Category Archives: Saxon


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Another in the occasional series on “Far-Flung Lost London” …

Romford, which lies approximately halfway between London to Colchester, was first recorded in Saxo-Norman times as Romfort, from the Old English “run”, meaning wide, and “fort”, ford (across the river known presently as the Rom, but previously as the Beam).  The original settlement, now known as Oldchurch, was found to be prone to flooding, such that subsequent  development took place on higher, drier ground to the north.  In  the later Medieval period, Romford was a small market town surrounded by agricultural land, but  by the post-Medieval, it had become a   centre of industry, in the form of brewing, metal-working, charcoal-burning, cloth-making and weaving.  Further (sub)urbanisation and industrialisation took place in the eighteenth century, following the establishment of a  coaching link to London, and, especially, in the nineteenth and twentieth, following the arrival of the railway.

Historically part of the county of Essex, the town has been  part of the London Borough of Havering since   1965.

Romford Church


The church of St Edward the Confessor, or Romford Church, on Market Place, was originally built in 1410, and subsequently rebuilt in 1850.

Golden Lion


The “Golden Lion” on the High Street dates back to 1440, although the present building is chiefly of sixteenth- and seventeenth- century construction.  It is “a fine specimen of the old inns which [once] abounded in the town”; its stables “full of reminiscences of the days of the stage coach with its spanking team of horses”.









Another in the occasional series on “Far-Flung Lost London” …

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Havering-atte-Bower was first recorded as such, or more accurately as Hauering atte Bower,  in 1272, from the Old English personal name Haefer, and ingas, meaning settlement, and the Middle English bour, meaning bower, or royal residence (Havering was first recorded as Haueringas in the “Domesday Book” of 1086).  It essentially remains to this day an isolated small village on the top of a high hill on the north-eastern edge of London, commanding fine views over  the surrounding countryside and encroaching built-up areas.  Historically part of the county of Essex, the village has been  part of the London Borough of Havering since   1965.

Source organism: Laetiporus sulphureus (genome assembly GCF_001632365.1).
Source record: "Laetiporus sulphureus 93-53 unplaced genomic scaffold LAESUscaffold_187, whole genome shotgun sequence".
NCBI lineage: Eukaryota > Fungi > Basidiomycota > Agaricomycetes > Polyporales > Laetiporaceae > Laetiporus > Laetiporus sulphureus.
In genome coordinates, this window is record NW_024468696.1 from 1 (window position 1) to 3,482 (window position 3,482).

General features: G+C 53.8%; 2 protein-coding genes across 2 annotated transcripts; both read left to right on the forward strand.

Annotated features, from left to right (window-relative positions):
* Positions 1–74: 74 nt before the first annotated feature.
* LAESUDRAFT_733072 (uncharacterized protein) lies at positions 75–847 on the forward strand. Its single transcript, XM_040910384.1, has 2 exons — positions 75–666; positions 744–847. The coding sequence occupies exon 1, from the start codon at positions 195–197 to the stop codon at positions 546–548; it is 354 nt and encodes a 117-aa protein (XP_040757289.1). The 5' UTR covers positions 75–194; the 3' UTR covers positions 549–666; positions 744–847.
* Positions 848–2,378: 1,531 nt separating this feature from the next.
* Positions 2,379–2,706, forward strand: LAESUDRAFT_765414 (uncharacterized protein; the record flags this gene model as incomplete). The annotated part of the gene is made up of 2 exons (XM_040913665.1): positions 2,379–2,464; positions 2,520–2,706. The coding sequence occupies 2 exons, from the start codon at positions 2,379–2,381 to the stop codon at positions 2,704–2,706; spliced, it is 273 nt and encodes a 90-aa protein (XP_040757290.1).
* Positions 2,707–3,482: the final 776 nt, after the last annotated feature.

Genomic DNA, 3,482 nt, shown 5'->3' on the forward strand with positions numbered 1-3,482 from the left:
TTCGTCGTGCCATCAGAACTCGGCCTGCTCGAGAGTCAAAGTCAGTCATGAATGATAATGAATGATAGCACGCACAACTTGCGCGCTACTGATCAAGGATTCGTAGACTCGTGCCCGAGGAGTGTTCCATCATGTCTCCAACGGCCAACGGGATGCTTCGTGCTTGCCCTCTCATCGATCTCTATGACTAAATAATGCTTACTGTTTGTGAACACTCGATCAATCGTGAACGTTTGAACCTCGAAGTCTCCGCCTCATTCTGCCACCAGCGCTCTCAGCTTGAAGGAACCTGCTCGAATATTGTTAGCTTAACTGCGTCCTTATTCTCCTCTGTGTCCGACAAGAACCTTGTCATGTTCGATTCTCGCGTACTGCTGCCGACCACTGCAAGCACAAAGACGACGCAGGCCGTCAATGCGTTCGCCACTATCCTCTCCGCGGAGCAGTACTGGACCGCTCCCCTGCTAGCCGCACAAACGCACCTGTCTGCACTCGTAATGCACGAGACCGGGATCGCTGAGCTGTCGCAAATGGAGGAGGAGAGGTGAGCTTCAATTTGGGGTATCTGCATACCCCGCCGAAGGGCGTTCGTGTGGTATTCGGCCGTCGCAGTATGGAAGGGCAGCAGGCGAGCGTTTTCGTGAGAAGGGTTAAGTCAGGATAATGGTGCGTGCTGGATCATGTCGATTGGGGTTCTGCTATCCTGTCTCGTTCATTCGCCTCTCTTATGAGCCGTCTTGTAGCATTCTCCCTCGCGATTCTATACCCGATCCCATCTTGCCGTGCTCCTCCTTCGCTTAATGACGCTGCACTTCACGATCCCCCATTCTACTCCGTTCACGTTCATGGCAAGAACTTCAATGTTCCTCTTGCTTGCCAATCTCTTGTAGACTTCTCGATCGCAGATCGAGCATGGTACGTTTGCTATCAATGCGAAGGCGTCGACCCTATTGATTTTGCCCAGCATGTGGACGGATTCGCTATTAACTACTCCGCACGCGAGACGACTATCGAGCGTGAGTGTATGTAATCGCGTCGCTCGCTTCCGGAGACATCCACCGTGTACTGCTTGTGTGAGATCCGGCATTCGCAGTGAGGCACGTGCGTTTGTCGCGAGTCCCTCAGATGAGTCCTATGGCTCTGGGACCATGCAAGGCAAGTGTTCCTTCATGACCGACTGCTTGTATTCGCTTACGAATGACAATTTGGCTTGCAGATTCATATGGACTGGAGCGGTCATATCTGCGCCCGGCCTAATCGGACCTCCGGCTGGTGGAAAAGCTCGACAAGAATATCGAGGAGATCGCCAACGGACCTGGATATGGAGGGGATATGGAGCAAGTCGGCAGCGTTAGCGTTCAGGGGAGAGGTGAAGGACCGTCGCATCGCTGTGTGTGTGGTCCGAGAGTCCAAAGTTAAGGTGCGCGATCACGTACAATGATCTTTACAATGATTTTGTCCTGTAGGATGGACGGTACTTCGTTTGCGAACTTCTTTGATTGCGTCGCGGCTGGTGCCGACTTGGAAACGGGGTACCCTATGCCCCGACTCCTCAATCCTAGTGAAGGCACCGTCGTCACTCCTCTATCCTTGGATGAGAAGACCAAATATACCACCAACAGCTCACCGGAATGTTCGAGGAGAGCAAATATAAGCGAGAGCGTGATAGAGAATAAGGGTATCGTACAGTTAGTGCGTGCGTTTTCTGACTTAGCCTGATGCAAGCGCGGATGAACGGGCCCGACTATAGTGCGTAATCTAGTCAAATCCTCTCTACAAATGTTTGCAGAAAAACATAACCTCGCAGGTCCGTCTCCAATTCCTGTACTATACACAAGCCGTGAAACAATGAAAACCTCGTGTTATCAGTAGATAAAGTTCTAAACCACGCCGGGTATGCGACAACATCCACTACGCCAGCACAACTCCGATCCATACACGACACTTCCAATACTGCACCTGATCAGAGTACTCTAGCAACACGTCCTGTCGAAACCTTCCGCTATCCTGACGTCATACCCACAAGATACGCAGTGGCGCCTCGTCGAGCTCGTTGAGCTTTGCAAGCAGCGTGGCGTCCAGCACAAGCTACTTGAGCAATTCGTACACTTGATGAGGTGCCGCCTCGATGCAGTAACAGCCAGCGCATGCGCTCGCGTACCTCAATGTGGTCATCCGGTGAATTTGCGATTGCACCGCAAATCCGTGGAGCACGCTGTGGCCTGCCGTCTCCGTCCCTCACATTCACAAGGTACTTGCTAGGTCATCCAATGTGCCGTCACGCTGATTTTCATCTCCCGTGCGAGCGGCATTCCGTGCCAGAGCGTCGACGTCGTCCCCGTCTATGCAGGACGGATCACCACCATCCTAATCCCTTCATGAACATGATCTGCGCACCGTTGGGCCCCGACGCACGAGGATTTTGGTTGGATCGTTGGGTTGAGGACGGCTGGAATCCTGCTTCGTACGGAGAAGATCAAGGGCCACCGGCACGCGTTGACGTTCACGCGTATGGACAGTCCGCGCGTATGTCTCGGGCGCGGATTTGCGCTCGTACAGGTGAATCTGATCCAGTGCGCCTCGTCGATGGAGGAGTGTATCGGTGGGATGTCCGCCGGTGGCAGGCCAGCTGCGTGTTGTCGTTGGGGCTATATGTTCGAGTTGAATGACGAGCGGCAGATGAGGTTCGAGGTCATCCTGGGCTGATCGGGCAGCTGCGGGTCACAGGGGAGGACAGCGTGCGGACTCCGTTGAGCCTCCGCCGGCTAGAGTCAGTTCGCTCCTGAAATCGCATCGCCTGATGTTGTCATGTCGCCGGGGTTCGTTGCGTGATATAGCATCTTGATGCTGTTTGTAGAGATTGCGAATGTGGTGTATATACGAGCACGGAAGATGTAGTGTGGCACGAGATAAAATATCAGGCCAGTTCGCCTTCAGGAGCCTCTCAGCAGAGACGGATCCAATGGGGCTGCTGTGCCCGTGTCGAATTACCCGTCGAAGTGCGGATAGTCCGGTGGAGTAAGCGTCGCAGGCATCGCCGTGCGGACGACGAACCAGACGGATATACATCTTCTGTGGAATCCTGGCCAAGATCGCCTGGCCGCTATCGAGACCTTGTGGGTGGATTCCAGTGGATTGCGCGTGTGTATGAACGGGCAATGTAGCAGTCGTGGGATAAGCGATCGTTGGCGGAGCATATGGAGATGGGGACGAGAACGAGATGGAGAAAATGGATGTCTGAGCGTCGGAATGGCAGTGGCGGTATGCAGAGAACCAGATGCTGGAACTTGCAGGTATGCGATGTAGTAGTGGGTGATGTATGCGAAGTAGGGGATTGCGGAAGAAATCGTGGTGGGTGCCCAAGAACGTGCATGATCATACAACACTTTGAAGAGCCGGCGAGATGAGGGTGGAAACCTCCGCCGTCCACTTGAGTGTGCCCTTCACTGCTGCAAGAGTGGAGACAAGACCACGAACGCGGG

The village is steeped in royal history.

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In the eleventh century, Edward the Confessor  built a hunting lodge here that over the years evolved into Havering Palace, a royal residence used by a succession of kings and queens in the later Medieval to early post-Medieval periods, before being demolished in the seventeenth century (some materials salvaged from it were used in the construction of Bower House in the early eighteenth).

There was also once another royal residence, called Pyrgo Palace, a little to the east, which had been  bought by  Henry VIII in the post-Medieval period,  as a replacement for the then-declining Havering Palace, and which was eventually demolished in the eighteenth century.

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Pyrgo Park occupies the site today.

Church of St John the Evangelist (Havering Church)


The present church of St John was built in the nineteenth century, on the site of a previous church that had itself once been one of the chapels in Havering Palace.

The Purbeck Marble font dates back to the early Medieval period.


Another in the occasional series on “Far-Flung Lost London” …

Beckenham  was first recorded in an Anglo-Saxon charter of 862 as Biohhahema mearcae, from the Old English personal name Beohha, ham, meaning homestead or village, and mearc, meaning mark or boundary.  It remained essentially rural for much of its later history, only really beginning to become  (sub)urbanised in the nineteenth century, after the arrival of the railway in 1857.  Historically part of the county of Kent, it is now part of the London Borough of Bromley, created in 1965.

Part of the thirteenth-century manor house has been incorporated into the Old Council Hall.  The seventeenth-century George Inn also still stands, on the High Street.

Church of St George

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The church of St George was originally built in the twelfth century, and subsequently substantially rebuilt at the turn of the nineteenth and twentieth.  It was damaged by V-1 flying bombs in 1944.

The lych-gate dates to the thirteenth century, and is said to be the oldest in England.